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AHA improves the health and well-being of Wake County residents by facilitating and supporting community initiatives.

The City and Transportation as Classroom: Exploris School

photo courtesy of Exploris Middle School

Photo courtesy of Exploris Middle School

For the students of The Exploris School in downtown Raleigh, walking around town and/or riding public transportation buses is a daily part of their experiential learning.  “When the students are walking downtown, it’s not only healthy for them, but they learn so much from interacting with adults daily, from the social interactions happening across groups of children, and even from watching construction and seeing beautiful architecture,” said Shannon Hardy, a 6th grade teacher at Exploris Middle School. “The children say ‘hello’ to adults, and they are in constant communal interaction, rather than isolated in the classroom,” Hardy continued.

Whether they are walking to Raleigh City Farm for service learning, to Cameron Village Library, or to nearby parks for science lessons, Exploris students are experiencing the community they live in and learning along the way. “Plus they are navigating downtown, and we are teaching them how to cross the road and how to be good pedestrians,” Hardy said.

When Exploris middle school students go the NC Museum of Art, they hop on the Capital Area Transit (CAT) bus to Rex Hospital, and from there they walk over to the art museum. “We load up 34 kids on the bus, they pay $1.25 each, and off we go. It’s a lot cheaper than renting a bus,” Hardy said. The students even tap into technology and use the R-LINE app to know when the bus is coming.

Exploris Elementary School students taking public transportation.

Exploris Elementary School students taking public transportation. Photo courtesy of Lifelong Impressions.

“Parents really like the confidence and independence this instills in their kids,” according to Hardy. A group of 7 or 8 middle schoolers even ride the bus on Fridays after school to Triangle Rock Club, and parents pick them up there afterwards. “One mother has a child with autism, and she shared that she never thought her child would be going with a group of kids and traveling 10 miles on a city bus to rock climb,” Hardy said.

Given its location and the school’s philosophy of experiential, project-based learning, the walking and public transportation makes sense, but according to Hardy, more students should have these opportunities.

“Folks might worry about losing instructional time walking to the library to do research or math projects at the bowling alley at NC State, but my view is that humans are made to walk. It’s healthy, it feels good, it’s social. And as a teacher, there are lots of interactions happening across groups of children on these long walks together beyond the learning. We always see something along the way worth engaging and learning about.”

Hardy also noted research on connectivity and physical activity breaks during the day. The students are active and focused, and high and low learners alike benefit from the physical activity during the day.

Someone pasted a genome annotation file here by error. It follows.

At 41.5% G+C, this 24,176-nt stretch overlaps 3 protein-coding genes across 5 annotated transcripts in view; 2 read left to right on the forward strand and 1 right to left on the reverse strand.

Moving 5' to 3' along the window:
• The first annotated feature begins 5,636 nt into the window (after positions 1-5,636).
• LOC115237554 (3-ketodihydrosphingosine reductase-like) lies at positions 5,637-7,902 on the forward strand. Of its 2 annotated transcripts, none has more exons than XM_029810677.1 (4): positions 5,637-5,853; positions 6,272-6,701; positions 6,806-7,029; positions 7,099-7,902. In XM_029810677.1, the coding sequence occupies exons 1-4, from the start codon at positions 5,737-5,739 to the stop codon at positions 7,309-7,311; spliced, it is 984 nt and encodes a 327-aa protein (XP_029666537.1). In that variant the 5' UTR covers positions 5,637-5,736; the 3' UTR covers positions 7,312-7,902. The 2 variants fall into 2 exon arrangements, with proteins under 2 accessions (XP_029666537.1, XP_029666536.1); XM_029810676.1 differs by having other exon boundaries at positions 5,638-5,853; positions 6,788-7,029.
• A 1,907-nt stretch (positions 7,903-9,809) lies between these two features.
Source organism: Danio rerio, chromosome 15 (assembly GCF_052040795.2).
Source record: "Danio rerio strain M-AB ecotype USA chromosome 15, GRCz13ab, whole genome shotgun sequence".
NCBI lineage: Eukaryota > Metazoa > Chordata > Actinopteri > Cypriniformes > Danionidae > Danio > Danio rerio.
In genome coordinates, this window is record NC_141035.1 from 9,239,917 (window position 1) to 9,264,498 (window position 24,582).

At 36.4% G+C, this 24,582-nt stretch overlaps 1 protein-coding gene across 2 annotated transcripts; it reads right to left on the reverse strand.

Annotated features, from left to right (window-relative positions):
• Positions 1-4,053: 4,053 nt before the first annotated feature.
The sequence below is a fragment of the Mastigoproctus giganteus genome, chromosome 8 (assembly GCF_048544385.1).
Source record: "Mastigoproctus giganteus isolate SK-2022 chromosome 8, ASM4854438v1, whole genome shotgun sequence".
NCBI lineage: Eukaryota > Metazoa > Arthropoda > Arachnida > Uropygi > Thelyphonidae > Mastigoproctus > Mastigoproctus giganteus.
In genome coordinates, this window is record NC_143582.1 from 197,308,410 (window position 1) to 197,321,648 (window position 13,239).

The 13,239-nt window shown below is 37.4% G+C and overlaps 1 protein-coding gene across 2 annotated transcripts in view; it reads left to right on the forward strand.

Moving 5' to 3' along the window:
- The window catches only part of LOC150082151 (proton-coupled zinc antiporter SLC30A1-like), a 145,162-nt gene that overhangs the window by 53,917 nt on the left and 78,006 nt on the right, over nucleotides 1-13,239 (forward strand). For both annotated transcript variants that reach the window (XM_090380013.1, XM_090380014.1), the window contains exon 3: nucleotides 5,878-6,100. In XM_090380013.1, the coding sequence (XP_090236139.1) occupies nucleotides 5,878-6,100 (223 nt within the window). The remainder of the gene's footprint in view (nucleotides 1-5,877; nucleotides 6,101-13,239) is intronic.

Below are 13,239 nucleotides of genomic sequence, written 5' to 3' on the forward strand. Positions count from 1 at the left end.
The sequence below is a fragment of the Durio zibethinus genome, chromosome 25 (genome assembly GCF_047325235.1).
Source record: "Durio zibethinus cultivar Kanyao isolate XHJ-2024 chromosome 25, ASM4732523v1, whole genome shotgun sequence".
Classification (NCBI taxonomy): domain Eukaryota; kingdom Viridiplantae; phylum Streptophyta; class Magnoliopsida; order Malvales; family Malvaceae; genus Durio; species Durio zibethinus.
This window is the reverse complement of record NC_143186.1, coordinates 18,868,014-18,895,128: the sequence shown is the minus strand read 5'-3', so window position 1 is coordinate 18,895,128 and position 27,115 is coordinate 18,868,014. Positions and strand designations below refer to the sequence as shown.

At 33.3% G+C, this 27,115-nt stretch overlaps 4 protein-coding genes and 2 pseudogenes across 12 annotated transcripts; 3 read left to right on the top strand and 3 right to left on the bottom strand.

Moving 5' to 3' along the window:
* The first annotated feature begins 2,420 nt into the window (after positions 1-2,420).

Exploris Elementary School students walking around town. Photo courtesy of Lifelong Impressions.

Exploris Elementary School students walking around town. Photo courtesy of Lifelong Impressions.

“We need to share public buildings, libraries, parks and other spaces with students. Kids become part of something bigger when they are engaging beyond the school grounds,” Hardy said. “Our students are constantly engaging the public.   The working citizens of downtown are interested in the kids being downtown, whether they are walking somewhere or playing in Nash Square. Our students’ presence also affirms that our capital city is safe.”

Riding Public Transit to/from School

This school year Exploris also worked with CAT to promote students riding to school on the buses. At Exploris, 40 children have passes to ride CAT buses for free (plus all children under 12 can get free passes), and anyone can ride the R-LINE for free. Because the school is so close to the bus hub at Moore Square, this works well. Some students also ride to work with their parents, and then take the bus from their parents’ office to school, Hardy said.

To help families get children to school, Exploris has coordinated 3 sites drop-off sites, selected based on student zip codes, where parents can drop children off to ride the bus to school, and drivers are watching out for the students. Schools that want to work with the city in this way can contact Kathy Molin, the City of Raleigh’s Transportation Demand Management (TDM) Coordinator.

“We have sister schools in Germany and Japan, and in those countries, there are no school buses. Children take public transportation to school. The current system of busing students is unaffordable,” Hardy said. “I hope we can start exploring how we can adapt to a more fiscally responsible way of moving people and children to work and school.  We need to continue to take our children out of the classrooms and connect them to their communities.

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